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What kind of wood for routing signs

This is a discussion on What kind of wood for routing signs within the Sign Making forums, part of the General Routing category; What kind of wood is the best to work with for a beginning sign maker? ...


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Old 07-31-2007, 11:22 AM   #1 (permalink)
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Default What kind of wood for routing signs
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What kind of wood is the best to work with for a beginning sign maker? I need to figure out what wood I can use that isn't gonna give a bunch of grief & is pretty commonly available @ a local Lowe's or Home Depot. I will be using a template for recessed routing on boards approx 5' long.
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Old 07-31-2007, 12:56 PM   #2 (permalink)
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As a rule pine will be the cheapest, but the best choice would be cedar. Fewer knots, a soft wood that routs easily, still low in cost. It doesn't get much better than that.
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Old 08-01-2007, 07:06 AM   #3 (permalink)
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Thanx for the suggestionon the type of wood. Also ~~ when i route recessed letters what is a good way to sand & smooth the recess. I have tried it manually w/ sandpaper but that will take forever. There has to be a better way - different bit? any tool for smoothing out the recess? Any suggestions? thanx
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Old 08-01-2007, 08:22 AM   #4 (permalink)
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I am guessing you are making free hand letters and not using a lettering jig? Your best bet would be to do your clean out with a dish cutting bit if possible. They make these in a 5/8" diameter and they will provide a clean level surface.
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Old 08-01-2007, 08:28 AM   #5 (permalink)
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thanx for the response Mike. I am using a lettering jig to do recessed letter and seem to get some "burring" when going against the grain. I have found it very time consuming to try to smooth these out by hand with sandpaper. any suggestions?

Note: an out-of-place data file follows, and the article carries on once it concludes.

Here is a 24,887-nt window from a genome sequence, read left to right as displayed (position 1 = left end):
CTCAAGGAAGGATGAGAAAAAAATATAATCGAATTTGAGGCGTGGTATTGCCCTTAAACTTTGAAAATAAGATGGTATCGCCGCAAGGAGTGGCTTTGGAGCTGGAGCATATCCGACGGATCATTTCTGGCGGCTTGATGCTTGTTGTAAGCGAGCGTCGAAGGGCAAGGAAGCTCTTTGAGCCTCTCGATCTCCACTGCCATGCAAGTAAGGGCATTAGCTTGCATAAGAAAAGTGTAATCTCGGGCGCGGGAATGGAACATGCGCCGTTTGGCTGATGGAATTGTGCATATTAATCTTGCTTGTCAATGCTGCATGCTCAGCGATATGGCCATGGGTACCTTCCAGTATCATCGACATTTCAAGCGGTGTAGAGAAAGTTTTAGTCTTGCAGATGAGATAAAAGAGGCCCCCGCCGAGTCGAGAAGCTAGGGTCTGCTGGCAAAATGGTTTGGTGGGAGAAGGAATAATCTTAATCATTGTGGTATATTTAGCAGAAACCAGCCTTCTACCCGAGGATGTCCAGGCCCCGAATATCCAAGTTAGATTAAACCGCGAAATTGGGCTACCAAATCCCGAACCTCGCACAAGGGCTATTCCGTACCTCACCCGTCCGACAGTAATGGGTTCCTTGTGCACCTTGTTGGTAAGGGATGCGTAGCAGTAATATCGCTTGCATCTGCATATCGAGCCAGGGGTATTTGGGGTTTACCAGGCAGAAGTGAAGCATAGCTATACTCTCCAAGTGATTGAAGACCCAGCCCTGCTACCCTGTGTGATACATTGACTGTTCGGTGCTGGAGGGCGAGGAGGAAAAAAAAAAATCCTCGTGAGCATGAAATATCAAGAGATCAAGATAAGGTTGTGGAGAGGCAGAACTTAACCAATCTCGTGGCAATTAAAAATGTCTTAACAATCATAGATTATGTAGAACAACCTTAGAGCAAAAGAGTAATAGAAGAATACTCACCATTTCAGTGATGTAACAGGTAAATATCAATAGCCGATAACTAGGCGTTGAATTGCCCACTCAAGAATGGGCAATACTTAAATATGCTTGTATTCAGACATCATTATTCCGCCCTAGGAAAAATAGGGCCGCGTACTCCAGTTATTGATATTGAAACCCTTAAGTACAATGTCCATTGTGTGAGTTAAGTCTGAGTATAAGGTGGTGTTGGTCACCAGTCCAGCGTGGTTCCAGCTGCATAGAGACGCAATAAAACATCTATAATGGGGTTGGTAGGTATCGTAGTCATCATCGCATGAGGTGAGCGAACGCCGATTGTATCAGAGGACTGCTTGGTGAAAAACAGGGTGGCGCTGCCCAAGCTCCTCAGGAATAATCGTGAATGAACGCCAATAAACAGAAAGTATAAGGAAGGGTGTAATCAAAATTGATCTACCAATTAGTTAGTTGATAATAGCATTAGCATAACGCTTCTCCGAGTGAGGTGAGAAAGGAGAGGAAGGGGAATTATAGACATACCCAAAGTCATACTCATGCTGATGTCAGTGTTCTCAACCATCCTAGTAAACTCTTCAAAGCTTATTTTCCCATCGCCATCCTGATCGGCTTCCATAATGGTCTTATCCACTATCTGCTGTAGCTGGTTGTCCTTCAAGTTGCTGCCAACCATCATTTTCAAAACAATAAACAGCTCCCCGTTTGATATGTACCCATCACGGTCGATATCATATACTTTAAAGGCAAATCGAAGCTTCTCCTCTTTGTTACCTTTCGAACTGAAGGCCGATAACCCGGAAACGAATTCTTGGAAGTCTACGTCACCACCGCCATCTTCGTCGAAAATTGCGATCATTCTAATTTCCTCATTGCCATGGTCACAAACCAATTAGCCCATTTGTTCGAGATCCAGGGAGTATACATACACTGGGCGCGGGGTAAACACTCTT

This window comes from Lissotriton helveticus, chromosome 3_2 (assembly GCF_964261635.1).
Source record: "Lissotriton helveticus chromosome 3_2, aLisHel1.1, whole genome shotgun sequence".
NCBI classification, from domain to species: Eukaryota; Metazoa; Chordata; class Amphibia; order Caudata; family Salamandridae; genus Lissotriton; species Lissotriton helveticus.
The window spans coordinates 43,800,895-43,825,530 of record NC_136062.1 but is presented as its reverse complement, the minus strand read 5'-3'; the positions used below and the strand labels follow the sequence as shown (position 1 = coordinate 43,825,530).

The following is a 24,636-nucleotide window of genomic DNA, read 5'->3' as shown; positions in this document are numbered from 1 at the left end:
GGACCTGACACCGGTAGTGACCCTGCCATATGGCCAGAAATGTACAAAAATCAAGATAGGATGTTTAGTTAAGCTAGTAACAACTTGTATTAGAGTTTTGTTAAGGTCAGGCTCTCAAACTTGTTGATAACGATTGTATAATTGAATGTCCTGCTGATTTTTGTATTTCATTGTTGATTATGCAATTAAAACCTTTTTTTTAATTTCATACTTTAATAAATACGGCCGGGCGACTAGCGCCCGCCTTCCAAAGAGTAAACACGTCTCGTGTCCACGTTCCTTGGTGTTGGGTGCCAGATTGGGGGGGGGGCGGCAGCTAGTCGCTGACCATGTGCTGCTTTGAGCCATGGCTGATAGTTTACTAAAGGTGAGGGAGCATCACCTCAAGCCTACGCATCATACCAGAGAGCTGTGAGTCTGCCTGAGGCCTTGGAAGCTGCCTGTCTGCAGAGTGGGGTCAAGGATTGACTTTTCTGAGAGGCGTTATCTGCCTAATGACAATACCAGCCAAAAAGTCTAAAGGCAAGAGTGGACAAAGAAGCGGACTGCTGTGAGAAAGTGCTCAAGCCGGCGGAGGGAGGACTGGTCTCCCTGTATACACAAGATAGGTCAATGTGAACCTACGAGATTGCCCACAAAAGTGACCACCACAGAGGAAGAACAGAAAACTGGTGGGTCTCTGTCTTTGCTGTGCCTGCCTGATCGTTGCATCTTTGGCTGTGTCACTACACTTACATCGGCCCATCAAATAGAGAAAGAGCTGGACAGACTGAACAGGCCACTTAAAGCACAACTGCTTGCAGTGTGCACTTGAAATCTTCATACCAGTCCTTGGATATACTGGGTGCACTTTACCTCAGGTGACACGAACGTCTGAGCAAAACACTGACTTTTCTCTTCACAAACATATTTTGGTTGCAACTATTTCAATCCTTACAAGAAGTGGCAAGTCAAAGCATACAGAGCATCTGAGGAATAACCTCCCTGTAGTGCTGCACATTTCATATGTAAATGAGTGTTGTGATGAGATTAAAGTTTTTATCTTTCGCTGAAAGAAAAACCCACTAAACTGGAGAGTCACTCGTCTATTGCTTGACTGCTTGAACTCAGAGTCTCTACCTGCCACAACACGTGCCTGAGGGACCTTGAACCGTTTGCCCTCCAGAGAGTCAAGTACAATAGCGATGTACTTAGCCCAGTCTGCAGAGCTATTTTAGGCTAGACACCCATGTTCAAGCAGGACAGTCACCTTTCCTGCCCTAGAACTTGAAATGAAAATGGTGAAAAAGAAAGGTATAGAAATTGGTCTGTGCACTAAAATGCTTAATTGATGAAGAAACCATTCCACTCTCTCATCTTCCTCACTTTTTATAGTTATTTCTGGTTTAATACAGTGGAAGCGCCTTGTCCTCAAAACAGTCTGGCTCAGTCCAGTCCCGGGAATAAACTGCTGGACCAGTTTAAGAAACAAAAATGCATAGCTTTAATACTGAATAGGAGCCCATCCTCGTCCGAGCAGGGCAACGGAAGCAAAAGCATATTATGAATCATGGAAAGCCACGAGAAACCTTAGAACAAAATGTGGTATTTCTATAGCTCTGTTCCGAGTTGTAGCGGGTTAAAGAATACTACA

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Old 09-24-2009, 09:05 PM   #6 (permalink)
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To deburr the bottom of routed in letters or the edges of raised letters use a 100 to 120 grit diamond bit in a Dremel.
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Old 09-28-2009, 10:16 AM   #7 (permalink)
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Pine is prone to leaving hairy burrs. Western red cedar and redwood are usually good choices but the wide grain, second growth is harder to carve freehand than old growth and is also prone to burrs but not as bad as pine. Old growth, with tight grain is harder to find and expensive. I try to stay away from old growth because I don't want to contribute to the logging of the last few remaining old growth forests. I used to use old growth redwood extensively for freehand signs. It's a dream to route.
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Old 10-07-2009, 03:22 PM   #8 (permalink)
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One technique I have used to get rid of the hairy burrss when routing recessed letters into pine was to run it through a planer afterwards set for a very shallow cut. In my case I wanted the recessed letters painted a single color with the surface wood left natural (clear finish), so I used spraypaint to cover the letter area after routing, without concern for getting pain on the top. Then, when I ran the sign through my planer it got rid of the burrs and paint on the top in one stroke, leaving only the letters (including sidewalls) nicely painted. A spray-coat of poly over the finished product and it was ready to weather the Alaskan winter.
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Old 03-12-2010, 10:32 AM   #9 (permalink)
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From what I'm gathering from my research, redwood is really pricey.
I'd be curious to know the bd ft cost of redwood? I plan on starting out with approximately 2 x 3 foot signs.

I read that less costly wood that are good for signs is red cedar and cypress?

I'll be doing the first few sigs non-gratis and hope to avoid a 2nd mortgage when buying wood.
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Old 03-12-2010, 11:51 AM   #10 (permalink)
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Quote:
Originally Posted by Timberwolf21 View Post
From what I'm gathering from my research, redwood is really pricey.
I'd be curious to know the bd ft cost of redwood? I plan on starting out with approximately 2 x 3 foot signs.

I read that less costly wood that are good for signs is red cedar and cypress?

I'll be doing the first few sigs non-gratis and hope to avoid a 2nd mortgage when buying wood.
For sign making, watch the big box adds for 1x6x6 cedar fence boards; sometimes they are a lot less than 1" thick, but that's ok too.
I recently prices some redwood 2x4's, beautiful stuff, but $3.12 a FOOT.
Not much left at my local lumber yard; they said when its gone they probably won't be able to get any more. I remember in the '70's they used to get it by the RR car !! In those days at the local fairs the sign makers had a boatload of 1x6 and 1x8 etc. making signs while you wait !! I've put a little away for carving special trinkets for very special friends. Get it while you can, its like the price of gas, not coming down in your lifetime.
Happy sawdusting !
S
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